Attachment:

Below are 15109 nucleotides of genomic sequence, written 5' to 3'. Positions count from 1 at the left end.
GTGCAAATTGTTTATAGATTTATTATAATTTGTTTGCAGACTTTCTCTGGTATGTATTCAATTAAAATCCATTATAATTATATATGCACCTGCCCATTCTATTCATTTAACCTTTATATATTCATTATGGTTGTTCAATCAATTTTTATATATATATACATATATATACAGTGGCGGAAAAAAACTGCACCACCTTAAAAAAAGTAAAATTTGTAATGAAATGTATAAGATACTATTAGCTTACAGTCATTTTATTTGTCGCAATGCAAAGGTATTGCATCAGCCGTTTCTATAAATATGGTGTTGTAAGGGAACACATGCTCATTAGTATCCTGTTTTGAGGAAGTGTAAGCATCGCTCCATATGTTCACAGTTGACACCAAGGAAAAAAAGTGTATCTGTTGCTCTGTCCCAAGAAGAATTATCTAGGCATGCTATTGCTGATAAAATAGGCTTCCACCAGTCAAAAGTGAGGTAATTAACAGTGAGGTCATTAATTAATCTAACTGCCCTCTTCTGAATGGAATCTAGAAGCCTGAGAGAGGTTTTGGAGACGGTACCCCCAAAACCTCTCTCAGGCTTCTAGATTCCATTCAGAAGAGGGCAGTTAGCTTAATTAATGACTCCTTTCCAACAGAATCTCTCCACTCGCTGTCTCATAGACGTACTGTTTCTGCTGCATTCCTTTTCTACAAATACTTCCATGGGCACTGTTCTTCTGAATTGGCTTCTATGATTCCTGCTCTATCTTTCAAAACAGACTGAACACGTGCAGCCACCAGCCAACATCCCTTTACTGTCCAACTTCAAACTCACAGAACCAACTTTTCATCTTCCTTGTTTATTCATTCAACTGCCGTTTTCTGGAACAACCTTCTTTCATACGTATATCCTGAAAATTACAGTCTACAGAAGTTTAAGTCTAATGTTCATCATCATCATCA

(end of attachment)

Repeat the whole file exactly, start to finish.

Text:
Below are 15109 nucleotides of genomic sequence, written 5' to 3'. Positions count from 1 at the left end.
GTGCAAATTGTTTATAGATTTATTATAATTTGTTTGCAGACTTTCTCTGGTATGTATTCAATTAAAATCCATTATAATTATATATGCACCTGCCCATTCTATTCATTTAACCTTTATATATTCATTATGGTTGTTCAATCAATTTTTATATATATATACATATATATACAGTGGCGGAAAAAAACTGCACCACCTTAAAAAAAGTAAAATTTGTAATGAAATGTATAAGATACTATTAGCTTACAGTCATTTTATTTGTCGCAATGCAAAGGTATTGCATCAGCCGTTTCTATAAATATGGTGTTGTAAGGGAACACATGCTCATTAGTATCCTGTTTTGAGGAAGTGTAAGCATCGCTCCATATGTTCACAGTTGACACCAAGGAAAAAAAGTGTATCTGTTGCTCTGTCCCAAGAAGAATTATCTAGGCATGCTATTGCTGATAAAATAGGCTTCCACCAGTCAAAAGTGAGGTAATTAACAGTGAGGTCATTAATTAATCTAACTGCCCTCTTCTGAATGGAATCTAGAAGCCTGAGAGAGGTTTTGGAGACGGTACCCCCAAAACCTCTCTCAGGCTTCTAGATTCCATTCAGAAGAGGGCAGTTAGCTTAATTAATGACTCCTTTCCAACAGAATCTCTCCACTCGCTGTCTCATAGACGTACTGTTTCTGCTGCATTCCTTTTCTACAAATACTTCCATGGGCACTGTTCTTCTGAATTGGCTTCTATGATTCCTGCTCTATCTTTCAAAACAGACTGAACACGTGCAGCCACCAGCCAACATCCCTTTACTGTCCAACTTCAAACTCACAGAACCAACTTTTCATCTTCCTTGTTTATTCATTCAACTGCCGTTTTCTGGAACAACCTTCTTTCATACGTATATCCTGAAAATTACAGTCTACAGAAGTTTAAGTCTAATGTTCATCATCATCATCA